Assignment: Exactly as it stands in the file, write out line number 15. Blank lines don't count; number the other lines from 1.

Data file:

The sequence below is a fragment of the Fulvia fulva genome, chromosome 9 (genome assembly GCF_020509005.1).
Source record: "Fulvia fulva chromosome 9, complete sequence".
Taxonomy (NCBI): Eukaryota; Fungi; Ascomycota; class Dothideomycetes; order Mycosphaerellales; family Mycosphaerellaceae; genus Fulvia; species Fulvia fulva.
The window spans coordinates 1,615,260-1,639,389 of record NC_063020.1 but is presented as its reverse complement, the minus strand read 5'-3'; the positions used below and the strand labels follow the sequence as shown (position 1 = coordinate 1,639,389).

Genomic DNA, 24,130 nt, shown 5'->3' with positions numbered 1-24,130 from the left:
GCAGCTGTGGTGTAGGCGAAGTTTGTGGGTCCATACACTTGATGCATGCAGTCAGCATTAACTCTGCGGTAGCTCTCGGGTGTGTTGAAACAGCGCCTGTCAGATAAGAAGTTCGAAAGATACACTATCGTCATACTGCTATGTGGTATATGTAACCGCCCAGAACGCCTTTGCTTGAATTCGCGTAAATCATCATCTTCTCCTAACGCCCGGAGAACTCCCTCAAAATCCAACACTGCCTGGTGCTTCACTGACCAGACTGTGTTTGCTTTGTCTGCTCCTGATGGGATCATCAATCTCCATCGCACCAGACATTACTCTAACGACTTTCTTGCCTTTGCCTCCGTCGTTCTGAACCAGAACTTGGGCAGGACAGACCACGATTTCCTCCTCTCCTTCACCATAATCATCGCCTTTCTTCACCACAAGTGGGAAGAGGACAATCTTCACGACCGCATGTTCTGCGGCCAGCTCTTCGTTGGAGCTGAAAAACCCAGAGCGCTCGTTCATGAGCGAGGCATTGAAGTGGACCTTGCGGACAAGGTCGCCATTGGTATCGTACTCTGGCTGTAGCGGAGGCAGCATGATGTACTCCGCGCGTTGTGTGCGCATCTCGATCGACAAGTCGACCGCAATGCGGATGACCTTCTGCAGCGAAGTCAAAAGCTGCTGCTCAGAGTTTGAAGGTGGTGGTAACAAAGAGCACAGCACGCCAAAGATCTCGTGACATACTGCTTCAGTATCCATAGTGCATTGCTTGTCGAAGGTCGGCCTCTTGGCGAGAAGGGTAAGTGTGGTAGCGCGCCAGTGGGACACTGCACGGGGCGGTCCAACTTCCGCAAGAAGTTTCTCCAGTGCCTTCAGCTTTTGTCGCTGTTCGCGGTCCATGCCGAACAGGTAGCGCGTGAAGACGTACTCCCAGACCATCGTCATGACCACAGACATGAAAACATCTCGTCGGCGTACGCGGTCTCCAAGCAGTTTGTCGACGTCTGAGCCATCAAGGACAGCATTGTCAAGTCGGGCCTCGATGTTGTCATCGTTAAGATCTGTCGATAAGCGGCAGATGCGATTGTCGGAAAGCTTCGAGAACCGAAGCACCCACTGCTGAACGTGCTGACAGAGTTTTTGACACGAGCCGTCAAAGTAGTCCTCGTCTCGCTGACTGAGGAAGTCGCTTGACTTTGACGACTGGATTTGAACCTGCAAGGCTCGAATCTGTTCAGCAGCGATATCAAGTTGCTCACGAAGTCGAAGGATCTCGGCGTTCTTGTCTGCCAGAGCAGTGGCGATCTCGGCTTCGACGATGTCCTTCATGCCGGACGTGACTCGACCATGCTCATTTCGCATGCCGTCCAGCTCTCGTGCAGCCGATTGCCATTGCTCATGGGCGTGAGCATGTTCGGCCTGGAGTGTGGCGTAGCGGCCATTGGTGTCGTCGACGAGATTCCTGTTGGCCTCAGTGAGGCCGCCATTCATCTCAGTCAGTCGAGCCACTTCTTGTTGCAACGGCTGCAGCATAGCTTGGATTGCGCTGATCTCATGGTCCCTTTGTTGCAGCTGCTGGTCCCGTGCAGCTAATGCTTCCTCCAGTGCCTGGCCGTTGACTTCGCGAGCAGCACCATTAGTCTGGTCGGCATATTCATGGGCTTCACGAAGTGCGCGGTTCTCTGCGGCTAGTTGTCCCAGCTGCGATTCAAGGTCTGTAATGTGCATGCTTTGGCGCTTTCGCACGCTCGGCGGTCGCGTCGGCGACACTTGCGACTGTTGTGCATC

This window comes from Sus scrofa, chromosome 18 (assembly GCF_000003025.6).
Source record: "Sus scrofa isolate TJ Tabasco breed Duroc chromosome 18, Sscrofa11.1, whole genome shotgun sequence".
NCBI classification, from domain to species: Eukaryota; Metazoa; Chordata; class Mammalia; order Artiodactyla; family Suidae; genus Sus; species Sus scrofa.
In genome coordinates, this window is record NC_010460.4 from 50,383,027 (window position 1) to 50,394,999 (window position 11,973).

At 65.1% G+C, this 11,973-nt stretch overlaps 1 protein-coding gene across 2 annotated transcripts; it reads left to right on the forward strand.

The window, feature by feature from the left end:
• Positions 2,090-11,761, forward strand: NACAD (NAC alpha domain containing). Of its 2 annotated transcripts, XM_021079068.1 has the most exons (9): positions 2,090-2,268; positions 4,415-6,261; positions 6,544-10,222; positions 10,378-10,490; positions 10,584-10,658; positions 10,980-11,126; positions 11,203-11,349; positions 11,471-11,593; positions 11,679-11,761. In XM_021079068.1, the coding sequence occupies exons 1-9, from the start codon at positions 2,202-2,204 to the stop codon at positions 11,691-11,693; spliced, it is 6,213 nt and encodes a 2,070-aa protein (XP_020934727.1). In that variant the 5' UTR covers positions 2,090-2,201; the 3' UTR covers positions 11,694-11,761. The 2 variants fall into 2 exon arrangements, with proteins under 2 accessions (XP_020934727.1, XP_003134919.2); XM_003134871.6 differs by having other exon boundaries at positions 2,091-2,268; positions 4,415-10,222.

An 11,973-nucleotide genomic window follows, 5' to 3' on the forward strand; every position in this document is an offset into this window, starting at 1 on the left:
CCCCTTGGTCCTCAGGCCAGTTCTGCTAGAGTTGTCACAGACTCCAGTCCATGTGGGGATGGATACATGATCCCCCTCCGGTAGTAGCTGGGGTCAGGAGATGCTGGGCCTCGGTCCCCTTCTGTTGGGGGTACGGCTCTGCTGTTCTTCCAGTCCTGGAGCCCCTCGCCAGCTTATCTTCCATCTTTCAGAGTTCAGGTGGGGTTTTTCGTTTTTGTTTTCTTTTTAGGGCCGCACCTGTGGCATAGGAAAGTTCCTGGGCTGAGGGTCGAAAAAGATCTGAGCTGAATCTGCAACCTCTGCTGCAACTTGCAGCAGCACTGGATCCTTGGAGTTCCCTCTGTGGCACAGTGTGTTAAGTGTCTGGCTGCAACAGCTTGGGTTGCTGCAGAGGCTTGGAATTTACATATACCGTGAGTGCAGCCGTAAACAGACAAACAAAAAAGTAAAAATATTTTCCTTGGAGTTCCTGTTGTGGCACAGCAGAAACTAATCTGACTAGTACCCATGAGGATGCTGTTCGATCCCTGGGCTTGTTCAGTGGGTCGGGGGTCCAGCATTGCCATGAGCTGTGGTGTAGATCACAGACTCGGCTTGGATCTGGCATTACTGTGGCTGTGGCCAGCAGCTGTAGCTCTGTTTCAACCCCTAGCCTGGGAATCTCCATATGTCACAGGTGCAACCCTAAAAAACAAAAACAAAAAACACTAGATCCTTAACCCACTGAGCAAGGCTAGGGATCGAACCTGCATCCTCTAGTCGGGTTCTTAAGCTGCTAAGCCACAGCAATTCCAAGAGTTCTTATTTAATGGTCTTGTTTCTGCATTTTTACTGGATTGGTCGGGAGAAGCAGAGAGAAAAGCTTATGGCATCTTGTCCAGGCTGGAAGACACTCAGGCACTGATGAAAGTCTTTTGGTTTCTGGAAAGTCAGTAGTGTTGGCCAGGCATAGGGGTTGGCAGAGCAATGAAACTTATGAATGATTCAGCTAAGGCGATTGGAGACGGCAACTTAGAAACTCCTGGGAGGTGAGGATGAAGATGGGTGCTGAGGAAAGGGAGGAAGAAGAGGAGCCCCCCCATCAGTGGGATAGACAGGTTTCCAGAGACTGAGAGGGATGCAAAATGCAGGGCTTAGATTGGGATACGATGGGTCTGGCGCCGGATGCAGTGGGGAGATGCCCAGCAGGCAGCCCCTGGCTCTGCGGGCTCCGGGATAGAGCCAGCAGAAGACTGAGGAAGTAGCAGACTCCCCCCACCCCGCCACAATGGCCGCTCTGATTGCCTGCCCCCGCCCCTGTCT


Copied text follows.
CCCCTTGGTCCTCAGGCCAGTTCTGCTAGAGTTGTCACAGACTCCAGTCCATGTGGGGATGGATACATGATCCCCCTCCGGTAGTAGCTGGGGTCAGGAGATGCTGGGCCTCGGTCCCCTTCTGTTGGGGGTACGGCTCTGCTGTTCTTCCAGTCCTGGAGCCCCTCGCCAGCTTATCTTCCATCTTTCAGAGTTCAGGTGGGGTTTTTCGTTTTTGTTTTCTTTTTAGGGCCGCACCTGTGGCATAGGAAAGTTCCTGGGCTGAGGGTCGAAAAAGATCTGAGCTGAATCTGCAACCTCTGCTGCAACTTGCAGCAGCACTGGATCCTTGGAGTTCCCTCTGTGGCACAGTGTGTTAAGTGTCTGGCTGCAACAGCTTGGGTTGCTGCAGAGGCTTGGAATTTACATATACCGTGAGTGCAGCCGTAAACAGACAAACAAAAAAGTAAAAATATTTTCCTTGGAGTTCCTGTTGTGGCACAGCAGAAACTAATCTGACTAGTACCCATGAGGATGCTGTTCGATCCCTGGGCTTGTTCAGTGGGTCGGGGGTCCAGCATTGCCATGAGCTGTGGTGTAGATCACAGACTCGGCTTGGATCTGGCATTACTGTGGCTGTGGCCAGCAGCTGTAGCTCTGTTTCAACCCCTAGCCTGGGAATCTCCATATGTCACAGGTGCAACCCTAAAAAACAAAAACAAAAAACACTAGATCCTTAACCCACTGAGCAAGGCTAGGGATCGAACCTGCATCCTCTAGTCGGGTTCTTAAGCTGCTAAGCCACAGCAATTCCAAGAGTTCTTATTTAATGGTCTTGTTTCTGCATTTTTACTGGATTGGTCGGGAGAAGCAGAGAGAAAAGCTTATGGCATCTTGTCCAGGCTGGAAGACACTCAGGCACTGATGAAAGTCTTTTGGTTTCTGGAAAGTCAGTAGTGTTGGCCAGGCATAGGGGTTGGCAGAGCAATGAAACTTATGAATGATTCAGCTAAGGCGATTGGAGACGGCAACTTAGAAACTCCTGGGAGGTGAGGATGAAGATGGGTGCTGAGGAAAGGGAGGAAGAAGAGGAGCCCCCCCATCAGTGGGATAGACAGGTTTCCAGAGACTGAGAGGGATGCAAAATGCAGGGCTTAGATTGGGATACGATGGGTCTGGCGCCGGATGCAGTGGGGAGATGCCCAGCAGGCAGCCCCTGGCTCTGCGGGCTCCGGGATAGAGCCAGCAGAAGACTGAGGAAGTAGCAGACTCCCCCCACCCCGCCACAATGGCCGCTCTGATTGCCTGCCCCCGCCCCTGTCT